In the following months, Mattheij built a proof-of-concept sorting system using, of course, LEGO. He broke the problem down into a series of sub-problems (including "feeding LEGO reliably from a hopper is surprisingly hard," one of those facts of nature that will stymie even the best system design). After tinkering with the prototype at length, he expanded the system to a surprisingly complex system of conveyer belts (powered by a home treadmill), various pieces of cabinetry, and "copious quantities of crazy glue."

Here's a video showing the current system running at low speed:

The key part of the system was running the bricks past a camera paired with a computer running a neural net-based image classifier. That allows the computer (when sufficiently trained on brick images) to recognize bricks and thus categorize them by color, shape, or other parameters. Remember that as bricks pass by, they can be in any orientation, can be dirty, can even be stuck to other pieces. So having a flexible software system is key to recognizing—in a fraction of a second—what a given brick is, in order to sort it out. When a match is found, a jet of compressed air pops the piece off the conveyer belt and into a waiting bin.

After much experimentation, Mattheij rewrote the software (several times in fact) to accomplish a variety of basic tasks. At its core, the system takes images from a webcam and feeds them to a neural network to do the classification. Of course, the neural net needs to be "trained" by showing it lots of images, and telling it what those images represent. Mattheij's breakthrough was allowing the machine to effectively train itself, with guidance: Running pieces through allows the system to take its own photos, make a guess, and build on that guess. As long as Mattheij corrects the incorrect guesses, he ends up with a decent (and self-reinforcing) corpus of training data. As the machine continues running, it can rack up more training, allowing it to recognize a broad variety of pieces on the fly.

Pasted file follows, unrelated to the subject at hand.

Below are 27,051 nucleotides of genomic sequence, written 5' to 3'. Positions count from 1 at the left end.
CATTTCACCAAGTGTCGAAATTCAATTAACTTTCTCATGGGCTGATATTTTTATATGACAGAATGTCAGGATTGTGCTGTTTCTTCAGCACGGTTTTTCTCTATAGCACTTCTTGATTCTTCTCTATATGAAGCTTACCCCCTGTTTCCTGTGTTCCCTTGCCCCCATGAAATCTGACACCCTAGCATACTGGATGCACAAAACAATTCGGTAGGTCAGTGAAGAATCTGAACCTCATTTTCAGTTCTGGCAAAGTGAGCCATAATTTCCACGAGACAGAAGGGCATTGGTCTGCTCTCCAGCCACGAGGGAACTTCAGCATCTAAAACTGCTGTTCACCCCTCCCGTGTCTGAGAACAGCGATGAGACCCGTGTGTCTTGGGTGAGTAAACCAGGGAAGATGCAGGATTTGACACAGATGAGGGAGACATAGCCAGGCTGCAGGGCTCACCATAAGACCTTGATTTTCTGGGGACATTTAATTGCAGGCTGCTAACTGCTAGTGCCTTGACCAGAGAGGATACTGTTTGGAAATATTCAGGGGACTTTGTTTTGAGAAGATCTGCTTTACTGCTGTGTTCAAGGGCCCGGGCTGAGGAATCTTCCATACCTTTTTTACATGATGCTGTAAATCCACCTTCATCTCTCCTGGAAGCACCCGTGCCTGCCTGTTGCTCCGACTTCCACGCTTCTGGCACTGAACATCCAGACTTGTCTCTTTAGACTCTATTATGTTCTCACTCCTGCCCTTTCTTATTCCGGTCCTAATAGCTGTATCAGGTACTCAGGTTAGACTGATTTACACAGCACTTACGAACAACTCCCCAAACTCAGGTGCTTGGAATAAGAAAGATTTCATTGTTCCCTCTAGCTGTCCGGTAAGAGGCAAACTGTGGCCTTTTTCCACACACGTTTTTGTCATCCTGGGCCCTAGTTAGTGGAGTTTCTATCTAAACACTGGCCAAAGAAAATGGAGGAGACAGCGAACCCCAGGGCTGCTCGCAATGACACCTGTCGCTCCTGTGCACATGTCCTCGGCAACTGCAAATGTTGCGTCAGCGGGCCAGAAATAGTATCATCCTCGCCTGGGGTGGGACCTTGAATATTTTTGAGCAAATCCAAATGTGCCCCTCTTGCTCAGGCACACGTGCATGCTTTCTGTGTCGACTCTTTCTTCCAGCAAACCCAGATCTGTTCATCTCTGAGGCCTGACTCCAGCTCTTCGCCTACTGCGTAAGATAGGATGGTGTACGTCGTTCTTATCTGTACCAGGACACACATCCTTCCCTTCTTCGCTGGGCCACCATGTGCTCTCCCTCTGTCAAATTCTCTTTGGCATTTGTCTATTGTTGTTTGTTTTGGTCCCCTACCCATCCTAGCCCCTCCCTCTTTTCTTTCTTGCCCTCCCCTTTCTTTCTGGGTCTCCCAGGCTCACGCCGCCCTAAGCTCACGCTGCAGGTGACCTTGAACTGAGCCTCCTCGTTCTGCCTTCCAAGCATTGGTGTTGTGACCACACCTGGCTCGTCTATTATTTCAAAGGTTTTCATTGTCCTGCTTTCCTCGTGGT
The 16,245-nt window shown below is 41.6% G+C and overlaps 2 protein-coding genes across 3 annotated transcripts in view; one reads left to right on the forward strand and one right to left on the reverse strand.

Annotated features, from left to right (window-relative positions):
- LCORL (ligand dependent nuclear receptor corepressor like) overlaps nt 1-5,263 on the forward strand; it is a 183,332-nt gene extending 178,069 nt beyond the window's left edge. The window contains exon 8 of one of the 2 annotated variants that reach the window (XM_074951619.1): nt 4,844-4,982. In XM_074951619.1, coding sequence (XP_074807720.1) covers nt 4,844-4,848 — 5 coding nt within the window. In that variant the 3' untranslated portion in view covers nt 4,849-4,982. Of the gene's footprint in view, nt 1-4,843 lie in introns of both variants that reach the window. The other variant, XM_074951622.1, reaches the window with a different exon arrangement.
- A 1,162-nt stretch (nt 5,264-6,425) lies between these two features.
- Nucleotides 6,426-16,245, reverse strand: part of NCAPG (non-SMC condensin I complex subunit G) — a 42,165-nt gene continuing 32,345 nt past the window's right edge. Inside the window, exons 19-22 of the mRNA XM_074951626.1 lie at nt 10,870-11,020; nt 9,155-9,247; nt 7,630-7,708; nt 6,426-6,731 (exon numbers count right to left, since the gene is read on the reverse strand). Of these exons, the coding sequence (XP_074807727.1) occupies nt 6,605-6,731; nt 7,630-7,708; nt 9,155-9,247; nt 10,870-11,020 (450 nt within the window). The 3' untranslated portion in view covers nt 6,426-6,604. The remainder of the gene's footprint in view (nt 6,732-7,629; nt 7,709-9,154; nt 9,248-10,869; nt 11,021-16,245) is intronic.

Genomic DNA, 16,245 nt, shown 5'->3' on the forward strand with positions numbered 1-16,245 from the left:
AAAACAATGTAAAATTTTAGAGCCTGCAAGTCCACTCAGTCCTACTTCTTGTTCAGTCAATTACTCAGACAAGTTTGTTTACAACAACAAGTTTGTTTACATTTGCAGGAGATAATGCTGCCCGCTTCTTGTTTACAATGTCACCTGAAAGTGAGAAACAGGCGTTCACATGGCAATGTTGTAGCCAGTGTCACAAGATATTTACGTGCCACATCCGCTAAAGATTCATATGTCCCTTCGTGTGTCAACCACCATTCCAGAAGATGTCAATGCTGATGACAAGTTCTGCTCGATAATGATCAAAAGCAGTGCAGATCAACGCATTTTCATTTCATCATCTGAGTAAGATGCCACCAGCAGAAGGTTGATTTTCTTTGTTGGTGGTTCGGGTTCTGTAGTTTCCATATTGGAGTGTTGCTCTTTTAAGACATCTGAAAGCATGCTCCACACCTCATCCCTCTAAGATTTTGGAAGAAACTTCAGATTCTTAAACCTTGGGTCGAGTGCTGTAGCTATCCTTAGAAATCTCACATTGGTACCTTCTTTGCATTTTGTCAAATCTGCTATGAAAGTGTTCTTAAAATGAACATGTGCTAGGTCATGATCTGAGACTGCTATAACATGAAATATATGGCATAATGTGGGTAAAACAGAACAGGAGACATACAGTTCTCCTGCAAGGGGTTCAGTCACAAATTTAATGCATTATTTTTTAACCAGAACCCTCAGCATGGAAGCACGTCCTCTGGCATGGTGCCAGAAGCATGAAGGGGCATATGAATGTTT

Here's another video, focusing on how the pieces move on conveyer belts (running at slow speed so puny humans can follow). You can also see the air jets in action:

In an email interview, Mattheij told Mental Floss that the system currently sorts LEGO bricks into more than 50 categories. It can also be run in a color-sorting mode to bin the parts across 12 color groups. (Thus at present you'd likely do a two-pass sort on the bricks: once for shape, then a separate pass for color.) He continues to refine the system, with a focus on making its recognition abilities faster. At some point down the line, he plans to make the software portion open source. You're on your own as far as building conveyer belts, bins, and so forth.

Check out Mattheij's writeup in two parts for more information. It starts with an overview of the story, followed up with a deep dive on the software. He's also tweeting about the project (among other things). And if you look around a bit, you'll find bulk LEGO brick auctions online—it's definitely a thing!

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Nick Briggs/Comic Relief
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What Happened to Jamie and Aurelia From Love Actually?
May 26, 2017
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Nick Briggs/Comic Relief

Fans of the romantic-comedy Love Actually recently got a bonus reunion in the form of Red Nose Day Actually, a short charity special that gave audiences a peek at where their favorite characters ended up almost 15 years later.

One of the most improbable pairings from the original film was between Jamie (Colin Firth) and Aurelia (Lúcia Moniz), who fell in love despite almost no shared vocabulary. Jamie is English, and Aurelia is Portuguese, and they know just enough of each other’s native tongues for Jamie to propose and Aurelia to accept.

A decade and a half on, they have both improved their knowledge of each other’s languages—if not perfectly, in Jamie’s case. But apparently, their love is much stronger than his grasp on Portuguese grammar, because they’ve got three bilingual kids and another on the way. (And still enjoy having important romantic moments in the car.)

In 2015, Love Actually script editor Emma Freud revealed via Twitter what happened between Karen and Harry (Emma Thompson and Alan Rickman, who passed away last year). Most of the other couples get happy endings in the short—even if Hugh Grant's character hasn't gotten any better at dancing.

[h/t TV Guide]